In this alternative review of the summer 2022 travel season, Juan A. Gomez, Head of Market Intelligence at ForwardKeys, poses the question, “How would European travel recovery have evolved without the airport chaos and flight cancellations?”
Following some setbacks at the beginning of the year – namely the emergence of the Omicron Covid variant and the escalation of the Russo-Ukrainian war – travel recovery in Europe appeared to be firmly on the right track heading into summer. Restrictions were being eased throughout the continent, and the stage was set for a peak season reminiscent of pre-pandemic summers, albeit still without many travellers from Asia.
A new stumbling block
But then came a new stumbling block – with severe staff shortages following the pandemic leading to widespread chaos at European airports, consumers saw their travel plans affected, and in some cases derailed, by flight cancellations, baggage delays and long security queues. Airlines and airports reacted to this situation by scaling down operations and adjusting schedules.
Although intra-European seat capacity was reduced by a relatively small 6%, this equated to a loss of almost 10 million seats. Furthermore, the chaotic scenes that dominated television screens around Europe during the height of the disruption had a severe impact on consumer confidence.
Online interest in flight cancellations and delays is a useful metric for gauging consumer anxiety, and it is interesting to note that searches peaked around the Easter- and summer-holiday high seasons, when many consumers will have been preparing to travel abroad. As interest in the disruption reached its highest level during the summer season, following British Airways’ cancellation of all flights from Heathrow on 14 June, ticket purchases saw a significant drop-off.
ForwardKeys analysed several destinations, and each yielded similar results, reinforcing what we have always known – that negative publicity is bad for business.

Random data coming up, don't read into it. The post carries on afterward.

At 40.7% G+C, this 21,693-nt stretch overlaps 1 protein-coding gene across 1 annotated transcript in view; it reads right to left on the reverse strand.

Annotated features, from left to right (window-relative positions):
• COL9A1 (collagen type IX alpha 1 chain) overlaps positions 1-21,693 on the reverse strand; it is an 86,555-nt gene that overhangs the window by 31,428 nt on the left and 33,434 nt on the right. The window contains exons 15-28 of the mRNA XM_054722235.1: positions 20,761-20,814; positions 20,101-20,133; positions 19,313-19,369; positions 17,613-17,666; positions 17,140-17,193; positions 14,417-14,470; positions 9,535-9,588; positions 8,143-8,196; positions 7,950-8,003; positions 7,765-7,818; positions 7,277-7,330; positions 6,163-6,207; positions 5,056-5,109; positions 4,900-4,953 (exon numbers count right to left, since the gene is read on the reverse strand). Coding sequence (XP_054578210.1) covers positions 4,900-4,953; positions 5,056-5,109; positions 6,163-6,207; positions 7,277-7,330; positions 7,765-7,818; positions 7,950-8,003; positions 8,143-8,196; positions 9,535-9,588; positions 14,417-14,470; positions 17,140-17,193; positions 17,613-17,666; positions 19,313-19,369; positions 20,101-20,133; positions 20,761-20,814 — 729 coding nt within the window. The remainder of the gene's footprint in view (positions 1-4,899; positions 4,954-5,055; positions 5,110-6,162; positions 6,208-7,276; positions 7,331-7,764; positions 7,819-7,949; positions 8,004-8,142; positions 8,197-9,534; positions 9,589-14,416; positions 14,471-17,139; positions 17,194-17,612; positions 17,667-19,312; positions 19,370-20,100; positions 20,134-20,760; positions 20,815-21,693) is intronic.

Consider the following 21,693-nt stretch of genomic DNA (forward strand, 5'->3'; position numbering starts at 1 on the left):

What if the airport chaos hadn’t happened?
As logic would dictate, and as the data confirms, the lifting of travel restrictions has a clear positive correlation with ticket purchases. After an initial dip in early 2022 with the emergence of Omicron, air travel picked up again heading towards the summer season before hitting another, sharp trough in June – this time due to the airport chaos in Europe. Without this disruption, and with more and more restrictions being lifted as the year drew on, it is reasonable to assume that travel recovery would have followed the same trend that was developing between February and June 2022, progressing steadily until reaching its seasonal peak.
The results of a ForwardKeys analysis, which drew on the number of cancelled flights by country and the number of travellers we expected to depart on those flights, align with this hypothesis.
Looking at three key European markets – the United Kingdom, Germany and the Netherlands – our analysis shows that recovery without the disruption would have been four to five percentage points higher than it was in reality. For businesses across the travel ecosystem, this will have come as yet another setback on the long and bumpy road to recovery.
What lies ahead for airports?
With the number of travellers decreasing after summer, ForwardKeys foresees the issues easing off in due course. However, there may be further obstacles ahead as travel recovery hits new peaks during high seasons such as the UK half term in October.
Looking at confirmed tickets for international departures to the rest of Europe from the UK during the upcoming autumn half term, we can see one example of a period of high demand that may put European airports, and particularly British ones, under strain. Ultimately, the ability of these airports to cope with such peaks – and finally overcome the issues that have afflicted them since spring – rests on their capacity to ease staff shortages by attracting new employees. Even then, long training periods will delay any real solution to this ongoing challenge. The coming months look set to be decisive.